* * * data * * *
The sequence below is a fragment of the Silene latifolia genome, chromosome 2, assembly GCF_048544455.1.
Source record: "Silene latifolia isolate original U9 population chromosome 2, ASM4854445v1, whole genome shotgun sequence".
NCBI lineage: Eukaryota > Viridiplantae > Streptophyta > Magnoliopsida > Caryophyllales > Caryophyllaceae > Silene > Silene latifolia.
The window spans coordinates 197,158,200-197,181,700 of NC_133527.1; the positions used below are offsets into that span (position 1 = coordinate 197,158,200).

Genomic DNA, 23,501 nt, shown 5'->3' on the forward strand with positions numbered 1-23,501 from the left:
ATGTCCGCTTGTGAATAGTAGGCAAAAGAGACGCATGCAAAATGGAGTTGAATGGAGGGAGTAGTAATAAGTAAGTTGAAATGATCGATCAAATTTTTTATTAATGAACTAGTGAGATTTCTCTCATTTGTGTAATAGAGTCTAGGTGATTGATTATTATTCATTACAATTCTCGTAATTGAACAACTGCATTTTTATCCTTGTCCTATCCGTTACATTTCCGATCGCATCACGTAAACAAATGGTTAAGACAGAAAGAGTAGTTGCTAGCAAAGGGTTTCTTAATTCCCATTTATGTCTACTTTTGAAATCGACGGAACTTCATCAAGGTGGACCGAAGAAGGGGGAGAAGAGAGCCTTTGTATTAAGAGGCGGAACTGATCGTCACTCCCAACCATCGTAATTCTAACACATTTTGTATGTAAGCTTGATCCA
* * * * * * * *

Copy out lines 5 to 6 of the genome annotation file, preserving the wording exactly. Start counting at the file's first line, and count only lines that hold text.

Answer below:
Genomic DNA, 23,501 nt, shown 5'->3' on the forward strand with positions numbered 1-23,501 from the left:
ATGTCCGCTTGTGAATAGTAGGCAAAAGAGACGCATGCAAAATGGAGTTGAATGGAGGGAGTAGTAATAAGTAAGTTGAAATGATCGATCAAATTTTTTATTAATGAACTAGTGAGATTTCTCTCATTTGTGTAATAGAGTCTAGGTGATTGATTATTATTCATTACAATTCTCGTAATTGAACAACTGCATTTTTATCCTTGTCCTATCCGTTACATTTCCGATCGCATCACGTAAACAAATGGTTAAGACAGAAAGAGTAGTTGCTAGCAAAGGGTTTCTTAATTCCCATTTATGTCTACTTTTGAAATCGACGGAACTTCATCAAGGTGGACCGAAGAAGGGGGAGAAGAGAGCCTTTGTATTAAGAGGCGGAACTGATCGTCACTCCCAACCATCGTAATTCTAACACATTTTGTATGTAAGCTTGATCCA